Iran: an Unexpected and Pleasant Gift from the US

On the sidelines of the Ayatollahs in Tehran, there is a sharply elevated mood turning to euphoria. Iran’s recently elected President Ebrahim Raisi cheerfully celebrated the Taliban’s takeover of Afghanistan and the apparent helplessness and fundamental inability of the United States to leave the country unhindered after 20 years. These events have set in motion a process that will most likely lead to the strengthening and enforcing of the Islamic Republic’s policy in the country and on other fronts in the entire Middle East.

American leaders have found nothing better to do than foolishly accuse Iran of supporting the Taliban against their armed forces in Afghanistan. Although Joe Biden’s administration announced the withdrawal earlier this year, what happened within a couple of days was not what they had in mind or wanted. But in this case, as they say, the American Akela missed the mark! “America’s military defeat and withdrawal should be an opportunity to restore life, security, and lasting peace in Afghanistan,” Ebrahim Raisi said.

For more than 20 years US troops stayed in Afghanistan, for more than 20 years Washington rulers designed their policy in this complex Asian country. Yet, because of their miscalculations, they have not understood anything and did not do anything. The relationship between Iran and the Taliban (banned in the Russian Federation) has been complex and challenging for many years. The Shiite Muslim country shares a 560-mile border with predominantly Sunni Muslim Afghanistan and, over the years, has received some 3.5 million Afghan refugees, including those fleeing the Taliban. In the late 1990s, the Ayatollahs nearly went to war with Taliban-controlled Afghanistan after ten Iranian diplomats and a journalist were killed in Mazar-i-Sharif. The Islamic Republic then began cooperating with the United States at the beginning of the invasion of Afghanistan in 2001, with intelligence support, before relations deteriorated due to the swagger and incompetence of George W. Bush administration officials.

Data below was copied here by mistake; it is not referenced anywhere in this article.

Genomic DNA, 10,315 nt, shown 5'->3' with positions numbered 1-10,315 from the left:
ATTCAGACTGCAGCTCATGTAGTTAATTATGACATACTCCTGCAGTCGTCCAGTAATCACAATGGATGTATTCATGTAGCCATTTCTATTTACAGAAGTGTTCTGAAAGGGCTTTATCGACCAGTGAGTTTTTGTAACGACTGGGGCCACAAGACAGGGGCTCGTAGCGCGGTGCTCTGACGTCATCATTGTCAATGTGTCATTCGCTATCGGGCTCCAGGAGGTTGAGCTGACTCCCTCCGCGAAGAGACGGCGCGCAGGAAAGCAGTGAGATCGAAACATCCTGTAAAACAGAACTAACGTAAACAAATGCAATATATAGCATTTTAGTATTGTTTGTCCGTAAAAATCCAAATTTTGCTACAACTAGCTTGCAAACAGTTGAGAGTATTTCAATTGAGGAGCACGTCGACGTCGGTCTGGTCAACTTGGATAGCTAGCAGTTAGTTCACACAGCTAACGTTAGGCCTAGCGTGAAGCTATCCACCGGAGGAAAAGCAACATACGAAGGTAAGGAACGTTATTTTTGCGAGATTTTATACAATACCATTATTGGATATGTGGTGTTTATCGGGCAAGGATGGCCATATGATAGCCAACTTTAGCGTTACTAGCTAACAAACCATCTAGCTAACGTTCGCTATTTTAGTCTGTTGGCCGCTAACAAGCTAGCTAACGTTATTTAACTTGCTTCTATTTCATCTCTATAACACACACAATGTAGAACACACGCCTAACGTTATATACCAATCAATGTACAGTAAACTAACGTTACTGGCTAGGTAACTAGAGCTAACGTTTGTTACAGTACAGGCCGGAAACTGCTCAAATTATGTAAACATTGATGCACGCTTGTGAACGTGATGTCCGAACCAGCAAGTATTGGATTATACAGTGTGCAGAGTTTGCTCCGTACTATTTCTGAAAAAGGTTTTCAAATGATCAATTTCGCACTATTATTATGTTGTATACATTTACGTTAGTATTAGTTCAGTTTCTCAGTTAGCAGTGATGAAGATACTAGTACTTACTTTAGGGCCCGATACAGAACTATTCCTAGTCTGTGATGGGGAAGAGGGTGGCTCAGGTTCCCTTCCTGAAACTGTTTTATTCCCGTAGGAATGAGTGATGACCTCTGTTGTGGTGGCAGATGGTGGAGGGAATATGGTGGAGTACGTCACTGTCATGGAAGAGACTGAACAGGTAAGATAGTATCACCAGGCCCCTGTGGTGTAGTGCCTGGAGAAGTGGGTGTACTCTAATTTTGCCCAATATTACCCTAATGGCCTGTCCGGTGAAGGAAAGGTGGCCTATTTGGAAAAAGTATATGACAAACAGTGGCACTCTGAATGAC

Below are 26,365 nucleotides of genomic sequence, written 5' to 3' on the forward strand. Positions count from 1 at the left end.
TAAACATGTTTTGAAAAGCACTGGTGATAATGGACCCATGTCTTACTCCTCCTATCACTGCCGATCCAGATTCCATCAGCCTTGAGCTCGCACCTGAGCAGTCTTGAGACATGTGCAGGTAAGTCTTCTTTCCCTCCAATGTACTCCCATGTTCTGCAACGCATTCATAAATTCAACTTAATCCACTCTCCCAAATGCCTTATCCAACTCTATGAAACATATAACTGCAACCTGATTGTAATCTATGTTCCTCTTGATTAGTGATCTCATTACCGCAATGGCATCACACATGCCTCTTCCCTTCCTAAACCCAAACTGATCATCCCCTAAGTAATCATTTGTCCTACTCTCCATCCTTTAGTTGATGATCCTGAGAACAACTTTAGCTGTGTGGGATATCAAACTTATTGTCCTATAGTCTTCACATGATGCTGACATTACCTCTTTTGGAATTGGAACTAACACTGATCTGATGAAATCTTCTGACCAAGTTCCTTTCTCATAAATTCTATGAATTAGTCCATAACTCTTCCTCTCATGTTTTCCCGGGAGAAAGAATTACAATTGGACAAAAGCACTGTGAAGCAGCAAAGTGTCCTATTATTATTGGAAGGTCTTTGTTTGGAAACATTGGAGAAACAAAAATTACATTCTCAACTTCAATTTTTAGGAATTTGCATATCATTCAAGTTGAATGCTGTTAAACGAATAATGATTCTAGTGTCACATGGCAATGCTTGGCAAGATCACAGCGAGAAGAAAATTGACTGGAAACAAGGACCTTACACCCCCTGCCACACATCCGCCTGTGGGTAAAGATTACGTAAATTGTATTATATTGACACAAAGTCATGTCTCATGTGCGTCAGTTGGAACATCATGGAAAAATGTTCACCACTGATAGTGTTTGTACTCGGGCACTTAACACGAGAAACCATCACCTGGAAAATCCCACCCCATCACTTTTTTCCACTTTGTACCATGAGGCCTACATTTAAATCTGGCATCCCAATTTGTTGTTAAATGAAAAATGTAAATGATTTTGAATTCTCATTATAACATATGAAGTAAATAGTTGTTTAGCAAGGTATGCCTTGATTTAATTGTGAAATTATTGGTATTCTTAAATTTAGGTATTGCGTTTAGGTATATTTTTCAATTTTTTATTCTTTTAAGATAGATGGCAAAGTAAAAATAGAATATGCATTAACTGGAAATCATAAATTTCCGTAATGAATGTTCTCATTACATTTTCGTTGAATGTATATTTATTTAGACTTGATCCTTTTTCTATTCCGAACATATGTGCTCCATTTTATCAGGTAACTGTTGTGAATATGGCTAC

Nevertheless, Joe Biden administration’s colossal miscalculation of the ill-conceived withdrawal or rather shameful flight of American troops from Afghanistan and the Taliban’s swift victory over the Western-backed government allows Iran to take a more defiant stance against America retreating, if not more precisely, running from the Middle East.   “The Islamic Republic of Iran believes that the domination of the will of the aggrieved people of Afghanistan has always created security and stability,” said Ebrahim Raisi. “Consciously following developments in the country, Iran is committed to good neighborly relations.” Iran’s allies, such as Hamas and Hezbollah, have jubilantly endorsed the Taliban’s takeover of Afghanistan, viewing the event as a model of victory over the United States and Israel in the Middle East.